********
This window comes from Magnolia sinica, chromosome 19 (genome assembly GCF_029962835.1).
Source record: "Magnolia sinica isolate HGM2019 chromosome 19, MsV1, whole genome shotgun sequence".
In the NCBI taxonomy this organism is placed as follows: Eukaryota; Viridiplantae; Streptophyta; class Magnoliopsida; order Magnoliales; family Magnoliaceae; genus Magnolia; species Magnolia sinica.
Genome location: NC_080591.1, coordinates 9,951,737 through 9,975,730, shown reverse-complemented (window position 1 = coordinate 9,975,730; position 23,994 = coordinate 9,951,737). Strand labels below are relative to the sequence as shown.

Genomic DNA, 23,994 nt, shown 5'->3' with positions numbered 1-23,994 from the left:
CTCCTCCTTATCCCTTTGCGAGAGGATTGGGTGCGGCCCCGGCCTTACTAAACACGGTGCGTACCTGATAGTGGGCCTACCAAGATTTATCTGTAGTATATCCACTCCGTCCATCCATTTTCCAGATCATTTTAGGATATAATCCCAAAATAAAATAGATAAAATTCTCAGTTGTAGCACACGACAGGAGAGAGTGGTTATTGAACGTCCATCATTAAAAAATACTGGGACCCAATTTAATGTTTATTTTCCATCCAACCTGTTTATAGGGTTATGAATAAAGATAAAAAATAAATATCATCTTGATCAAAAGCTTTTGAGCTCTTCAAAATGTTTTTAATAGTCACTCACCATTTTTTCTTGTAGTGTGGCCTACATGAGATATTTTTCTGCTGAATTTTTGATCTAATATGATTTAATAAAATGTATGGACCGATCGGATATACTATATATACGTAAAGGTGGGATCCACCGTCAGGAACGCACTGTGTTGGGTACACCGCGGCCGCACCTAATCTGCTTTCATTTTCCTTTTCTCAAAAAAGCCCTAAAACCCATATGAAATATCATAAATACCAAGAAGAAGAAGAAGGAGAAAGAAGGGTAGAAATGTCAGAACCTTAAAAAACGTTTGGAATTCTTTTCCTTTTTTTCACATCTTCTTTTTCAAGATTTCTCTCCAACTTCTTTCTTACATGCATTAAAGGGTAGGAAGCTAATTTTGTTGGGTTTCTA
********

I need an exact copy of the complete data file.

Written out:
This window comes from Magnolia sinica, chromosome 19 (genome assembly GCF_029962835.1).
Source record: "Magnolia sinica isolate HGM2019 chromosome 19, MsV1, whole genome shotgun sequence".
In the NCBI taxonomy this organism is placed as follows: Eukaryota; Viridiplantae; Streptophyta; class Magnoliopsida; order Magnoliales; family Magnoliaceae; genus Magnolia; species Magnolia sinica.
Genome location: NC_080591.1, coordinates 9,951,737 through 9,975,730, shown reverse-complemented (window position 1 = coordinate 9,975,730; position 23,994 = coordinate 9,951,737). Strand labels below are relative to the sequence as shown.

Genomic DNA, 23,994 nt, shown 5'->3' with positions numbered 1-23,994 from the left:
CTCCTCCTTATCCCTTTGCGAGAGGATTGGGTGCGGCCCCGGCCTTACTAAACACGGTGCGTACCTGATAGTGGGCCTACCAAGATTTATCTGTAGTATATCCACTCCGTCCATCCATTTTCCAGATCATTTTAGGATATAATCCCAAAATAAAATAGATAAAATTCTCAGTTGTAGCACACGACAGGAGAGAGTGGTTATTGAACGTCCATCATTAAAAAATACTGGGACCCAATTTAATGTTTATTTTCCATCCAACCTGTTTATAGGGTTATGAATAAAGATAAAAAATAAATATCATCTTGATCAAAAGCTTTTGAGCTCTTCAAAATGTTTTTAATAGTCACTCACCATTTTTTCTTGTAGTGTGGCCTACATGAGATATTTTTCTGCTGAATTTTTGATCTAATATGATTTAATAAAATGTATGGACCGATCGGATATACTATATATACGTAAAGGTGGGATCCACCGTCAGGAACGCACTGTGTTGGGTACACCGCGGCCGCACCTAATCTGCTTTCATTTTCCTTTTCTCAAAAAAGCCCTAAAACCCATATGAAATATCATAAATACCAAGAAGAAGAAGAAGGAGAAAGAAGGGTAGAAATGTCAGAACCTTAAAAAACGTTTGGAATTCTTTTCCTTTTTTTCACATCTTCTTTTTCAAGATTTCTCTCCAACTTCTTTCTTACATGCATTAAAGGGTAGGAAGCTAATTTTGTTGGGTTTCTA